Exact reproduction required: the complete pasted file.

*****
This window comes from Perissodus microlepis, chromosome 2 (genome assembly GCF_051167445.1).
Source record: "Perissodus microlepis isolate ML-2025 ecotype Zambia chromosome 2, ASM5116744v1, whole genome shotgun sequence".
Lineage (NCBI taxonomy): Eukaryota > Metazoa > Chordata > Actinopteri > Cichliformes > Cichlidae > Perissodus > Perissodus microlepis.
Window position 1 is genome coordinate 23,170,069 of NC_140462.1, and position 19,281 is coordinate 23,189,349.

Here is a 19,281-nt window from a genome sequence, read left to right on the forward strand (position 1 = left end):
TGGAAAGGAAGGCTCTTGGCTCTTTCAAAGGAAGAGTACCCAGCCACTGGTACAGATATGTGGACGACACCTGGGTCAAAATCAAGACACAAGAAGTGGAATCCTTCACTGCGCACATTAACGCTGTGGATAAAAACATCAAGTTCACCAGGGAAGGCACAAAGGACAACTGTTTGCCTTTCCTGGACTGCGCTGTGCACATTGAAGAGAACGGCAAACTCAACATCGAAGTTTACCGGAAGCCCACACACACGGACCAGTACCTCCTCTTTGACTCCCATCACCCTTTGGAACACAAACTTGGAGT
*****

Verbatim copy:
This window comes from Perissodus microlepis, chromosome 2 (genome assembly GCF_051167445.1).
Source record: "Perissodus microlepis isolate ML-2025 ecotype Zambia chromosome 2, ASM5116744v1, whole genome shotgun sequence".
Lineage (NCBI taxonomy): Eukaryota > Metazoa > Chordata > Actinopteri > Cichliformes > Cichlidae > Perissodus > Perissodus microlepis.
Window position 1 is genome coordinate 23,170,069 of NC_140462.1, and position 19,281 is coordinate 23,189,349.

Here is a 19,281-nt window from a genome sequence, read left to right on the forward strand (position 1 = left end):
TGGAAAGGAAGGCTCTTGGCTCTTTCAAAGGAAGAGTACCCAGCCACTGGTACAGATATGTGGACGACACCTGGGTCAAAATCAAGACACAAGAAGTGGAATCCTTCACTGCGCACATTAACGCTGTGGATAAAAACATCAAGTTCACCAGGGAAGGCACAAAGGACAACTGTTTGCCTTTCCTGGACTGCGCTGTGCACATTGAAGAGAACGGCAAACTCAACATCGAAGTTTACCGGAAGCCCACACACACGGACCAGTACCTCCTCTTTGACTCCCATCACCCTTTGGAACACAAACTTGGAGT